Tuesday, January 21, 2020
Reasons to End Social Poisoning on the Internet Essay -- Censorship Cy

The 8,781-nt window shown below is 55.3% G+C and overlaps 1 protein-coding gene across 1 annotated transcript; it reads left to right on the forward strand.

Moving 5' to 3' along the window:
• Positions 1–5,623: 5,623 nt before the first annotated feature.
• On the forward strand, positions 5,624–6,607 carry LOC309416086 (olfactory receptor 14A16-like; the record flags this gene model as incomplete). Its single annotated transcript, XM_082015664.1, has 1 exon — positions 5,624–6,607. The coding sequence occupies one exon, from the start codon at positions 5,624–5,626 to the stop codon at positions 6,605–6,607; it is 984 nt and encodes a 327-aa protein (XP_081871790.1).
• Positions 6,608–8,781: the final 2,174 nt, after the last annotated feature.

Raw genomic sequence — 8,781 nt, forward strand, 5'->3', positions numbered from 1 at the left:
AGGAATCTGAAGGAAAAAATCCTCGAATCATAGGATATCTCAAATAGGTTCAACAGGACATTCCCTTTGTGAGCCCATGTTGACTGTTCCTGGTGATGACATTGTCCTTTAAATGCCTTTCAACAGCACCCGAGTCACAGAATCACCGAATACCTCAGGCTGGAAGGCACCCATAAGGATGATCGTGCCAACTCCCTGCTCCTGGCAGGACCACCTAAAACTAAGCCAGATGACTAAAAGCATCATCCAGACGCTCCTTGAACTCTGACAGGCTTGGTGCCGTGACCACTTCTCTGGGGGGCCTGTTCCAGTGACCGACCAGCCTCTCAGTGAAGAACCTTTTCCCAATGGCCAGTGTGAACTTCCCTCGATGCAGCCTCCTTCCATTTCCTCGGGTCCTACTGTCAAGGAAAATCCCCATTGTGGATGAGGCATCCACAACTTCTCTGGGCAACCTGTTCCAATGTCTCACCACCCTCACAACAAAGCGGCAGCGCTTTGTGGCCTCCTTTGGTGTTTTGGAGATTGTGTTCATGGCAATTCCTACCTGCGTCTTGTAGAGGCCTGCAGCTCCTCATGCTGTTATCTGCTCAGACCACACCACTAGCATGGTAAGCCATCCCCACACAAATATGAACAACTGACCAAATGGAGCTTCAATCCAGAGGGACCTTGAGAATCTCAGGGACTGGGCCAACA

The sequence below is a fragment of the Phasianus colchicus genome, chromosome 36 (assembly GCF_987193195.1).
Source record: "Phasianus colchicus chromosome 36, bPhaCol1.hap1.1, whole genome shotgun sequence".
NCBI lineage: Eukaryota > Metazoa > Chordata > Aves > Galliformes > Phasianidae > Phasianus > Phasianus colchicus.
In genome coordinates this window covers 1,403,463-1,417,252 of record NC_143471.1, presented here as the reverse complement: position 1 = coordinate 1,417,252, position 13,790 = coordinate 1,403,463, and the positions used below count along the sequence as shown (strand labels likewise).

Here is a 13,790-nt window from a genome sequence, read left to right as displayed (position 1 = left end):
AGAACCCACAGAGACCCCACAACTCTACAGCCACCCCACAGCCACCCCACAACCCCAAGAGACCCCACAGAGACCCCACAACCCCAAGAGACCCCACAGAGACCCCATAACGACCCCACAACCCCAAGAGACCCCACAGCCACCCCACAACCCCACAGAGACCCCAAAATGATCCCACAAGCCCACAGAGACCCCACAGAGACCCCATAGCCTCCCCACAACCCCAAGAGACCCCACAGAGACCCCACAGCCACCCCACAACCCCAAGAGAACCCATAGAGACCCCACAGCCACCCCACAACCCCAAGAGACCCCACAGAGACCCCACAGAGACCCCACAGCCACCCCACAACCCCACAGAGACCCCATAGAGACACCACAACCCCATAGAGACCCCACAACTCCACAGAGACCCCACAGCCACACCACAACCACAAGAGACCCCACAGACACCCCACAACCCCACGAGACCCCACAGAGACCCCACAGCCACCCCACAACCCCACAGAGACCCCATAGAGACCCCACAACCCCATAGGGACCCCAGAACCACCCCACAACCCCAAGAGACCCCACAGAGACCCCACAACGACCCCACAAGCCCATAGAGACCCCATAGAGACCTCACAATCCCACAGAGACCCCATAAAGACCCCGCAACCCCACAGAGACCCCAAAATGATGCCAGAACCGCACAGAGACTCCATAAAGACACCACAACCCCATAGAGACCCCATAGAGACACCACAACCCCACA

Reasons to End Social Poisoning on the Internet [NOTE: Many of the links the student refers to are no longer active.] While spreading the word of knowledge to the masses, the internet simultaneously dispenses social poisons. Many of the recipients are, unfortunately, children, and despite the American policy of free-speech, this kind of unintentional inculcation must stop. One of the problems lies in the fact that the right to criticize and the right to display "poisonous" material are one in the same: The Right of Freedom of Speech. But should a clear and present danger to social health take priority over the rights of an individual? Does the individual even have power? In Digital Literacy, Paul Gilster observes that "A global web of communications... points to a viruslike spread of ideas" (Gilster 27). Should society protect its youth from this "viruslike spread" by regulating content on the internet? These questions are tough to answer, but this paper will address them, introduce a socially harmful hate site, and reveal why society needs to be rid of the poison on the internet. One of the problems with social contemplation on this subject, though, is that this situation is relatively unknown to history. Though the power structure of the internet has been compared to centralized government, decentralized government and social anarchy, Jess Holbrook, in a discussion on November 24, accurately cited the internet as being "unlike anything else weÃ¢â¬â¢ve ever seen." So perhaps time should be taken to evaluate the effects of the internet on not just the nationÃ¢â¬â¢s youth, but the nation in general. While the evaluation is taking place, the presence of these social poisons on the internet must be recognized. The American Nazi ... ... real life himself, only the former is readily available to children. There needs to be a body which regulates the poison on the internet and makes it safe for the child to "surf the net." Not all sites on the internet are terrifying and problematic. But imagine a black child, whose ancestors survived the slave trade, coming across the American Nazi Party site, and "learning" that they are evil because of their skin color. No child should be exposed to this. Works Cited - Bolter, David Jay. Writing Space; The Computer, Hypertext, and the History of Writing. Lawrence Erlbaum Associates. Hillsdale, New Jersey; 1991. - Gilster, Paul. Digital Literacy. Wiley Computer Publishing. New York. - Hall III, William B. "American Nazi Party." 28 November 1998. 5 December 1998 <http://home.earthlink.net/~wbhall/>. - Landow, George P. Hypertext 2.0. Johns Hopkins.